Oil market posted an inside trading day after three-day rally

August 27, 2021
Recap:  The oil market on Thursday posted an inside trading day as it erased some of Wednesday’s gains and remained in negative territory for much of the day.  Following a three-day rally, the market was pressured by renewed concerns over demand amid the rising COVID-19 cases and as Mexico restored some of its shut in production following the weekend fire at a platform.  The crude market opened basically unchanged and quickly traded to $68.15.  However, the market erased some of its gains and traded to $67.09 in morning trading, settling in a sideways trading pattern for much of the day.  The market later posted a high of $68.31 amid the reports of the evacuation of U.S. offshore oil workers and output shut ins ahead of a storm in the Gulf of Mexico that could become a major hurricane before making landfall between Texas and Louisiana late Sunday or early Monday morning.  The market then posted a low of $67.02 ahead of the close despite the news of the shut ins ahead of the storm.  The October WTI contract settled down 94 cents or 1.38% at $67.42 while the Brent contract settled down $1.18 or 1.63% at $71.07.  The product markets ended the session in negative territory, with the heating oil market settling down 3.5 cents at $2.0832 and the RBOB market settling down 4.54 cents at $2.2554.

Technical Analysis:  The crude market on Friday is seen trading higher, with traders positioning themselves ahead of the storm brewing the Gulf of Mexico as energy companies evacuate their workers off platforms and shut in production.  The market is seen finding initial resistance at its highs of $68.31 and $68.54, followed by $69.36, its 50% retracement level off a low of $61.74 to a high of $76.98, and $71.16, its 62% retracement level.  Support is seen at its low of $67.02, $66.92, $66.30, $65.41, $65.00, $63.76 and $61.74.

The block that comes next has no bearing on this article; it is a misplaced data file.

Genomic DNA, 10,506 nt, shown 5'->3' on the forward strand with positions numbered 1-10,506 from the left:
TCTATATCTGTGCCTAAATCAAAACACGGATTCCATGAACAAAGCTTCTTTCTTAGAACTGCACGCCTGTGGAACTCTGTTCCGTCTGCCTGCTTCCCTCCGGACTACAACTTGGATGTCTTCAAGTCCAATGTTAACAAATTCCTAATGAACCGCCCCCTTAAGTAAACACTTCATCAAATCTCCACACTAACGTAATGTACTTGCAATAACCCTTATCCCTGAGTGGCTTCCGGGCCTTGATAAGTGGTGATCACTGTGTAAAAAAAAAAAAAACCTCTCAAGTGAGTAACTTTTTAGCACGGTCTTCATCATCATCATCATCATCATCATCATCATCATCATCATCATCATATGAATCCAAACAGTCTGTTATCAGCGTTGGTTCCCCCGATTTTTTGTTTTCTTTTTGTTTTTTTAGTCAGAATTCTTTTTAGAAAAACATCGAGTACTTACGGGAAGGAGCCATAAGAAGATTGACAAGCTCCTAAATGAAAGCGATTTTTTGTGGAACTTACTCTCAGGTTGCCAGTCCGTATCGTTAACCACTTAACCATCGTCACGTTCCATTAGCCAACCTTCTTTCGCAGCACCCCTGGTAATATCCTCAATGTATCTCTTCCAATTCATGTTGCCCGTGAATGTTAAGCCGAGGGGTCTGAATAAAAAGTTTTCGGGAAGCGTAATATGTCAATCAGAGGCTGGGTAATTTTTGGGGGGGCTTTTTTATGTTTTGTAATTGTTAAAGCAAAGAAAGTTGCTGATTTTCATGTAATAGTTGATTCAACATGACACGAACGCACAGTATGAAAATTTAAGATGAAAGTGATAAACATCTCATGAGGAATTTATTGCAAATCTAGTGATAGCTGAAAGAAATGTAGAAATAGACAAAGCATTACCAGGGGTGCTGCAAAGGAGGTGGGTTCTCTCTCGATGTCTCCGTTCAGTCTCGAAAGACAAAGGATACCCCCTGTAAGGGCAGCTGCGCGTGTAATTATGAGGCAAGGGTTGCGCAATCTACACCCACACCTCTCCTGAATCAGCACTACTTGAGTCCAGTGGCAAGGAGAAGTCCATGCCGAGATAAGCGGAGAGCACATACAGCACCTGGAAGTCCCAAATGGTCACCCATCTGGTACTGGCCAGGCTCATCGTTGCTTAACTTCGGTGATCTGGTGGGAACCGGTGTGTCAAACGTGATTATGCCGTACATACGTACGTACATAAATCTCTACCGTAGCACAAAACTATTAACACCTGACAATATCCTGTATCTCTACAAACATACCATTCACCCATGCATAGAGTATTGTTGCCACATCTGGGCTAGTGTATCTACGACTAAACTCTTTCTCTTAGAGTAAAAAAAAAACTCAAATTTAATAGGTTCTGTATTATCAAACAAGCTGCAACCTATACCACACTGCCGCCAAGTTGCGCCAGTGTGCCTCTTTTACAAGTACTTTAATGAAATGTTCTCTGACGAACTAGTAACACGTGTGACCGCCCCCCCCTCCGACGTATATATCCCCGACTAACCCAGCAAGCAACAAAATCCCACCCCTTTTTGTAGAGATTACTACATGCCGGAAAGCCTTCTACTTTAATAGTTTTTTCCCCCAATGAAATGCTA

Fundamental News:  The U.S. National Hurricane Center said tropical depression 9 has formed over the west-central Caribbean Sea and is forecast to approach the U.S. northern Gulf coast this weekend.  The depression, currently about 115 miles south-southwest of Negril, Jamaica, with maximum sustained winds of 35 mph, is expected to move over the southeastern and central Gulf of Mexico Friday night and Saturday and possibly hit Louisiana or Texas late Sunday or early Monday.  The storm’s winds are forecast to peak at 110 mph, which would put it just below a Category 3 storm. 
The Louisiana Offshore Oil Port said it is executing an inclement weather plan.  It is closely monitoring the Atlantic weather disturbance. 
Chevron Corp said it is moving non-essential personnel from its Gulf of Mexico facilities ahead of the approaching storm.  It said production at the platforms remain at normal levels.  Chevron also said it is following its storm preparedness procedures at its onshore locations.   
Royal Dutch Shell said it started evacuating non-essential personnel from its offshore U.S. Gulf of Mexico assets ahead of a storm expected to enter the Gulf this weekend. 
Norway’s Equinor said it was evacuating its offshore workers from its Titan oil production platform in the U.S. Gulf of Mexico. 
BHP is preparing to evacuate staff from the Shenzi oil production platform in the U.S. Gulf of Mexico by Friday.  It plans to shut in oil and gas output at the platform.
The U.S. EPA sent annual biofuel blending mandates to the White House’s Office of Management and Budget for review. The EPA is expected to recommend lowering the mandate for 2021 to reflect weaker demand during the COVID crisis while increasing the mandate for 2022.
Exxon Mobil Corp said its 520,000 bpd Baton Rouge refinery has begun making preparations for severe weather as the U.S. National Hurricane Center forecast a hurricane will strike the Louisiana coast within days. 

Early Market Call - as of 8:05 AM EDT
WTI - Oct $68.77, up $1.35
RBOB - Sep $2.2919, up 3.65 cents
HO - Sep $2.1004, up 1.72 cents

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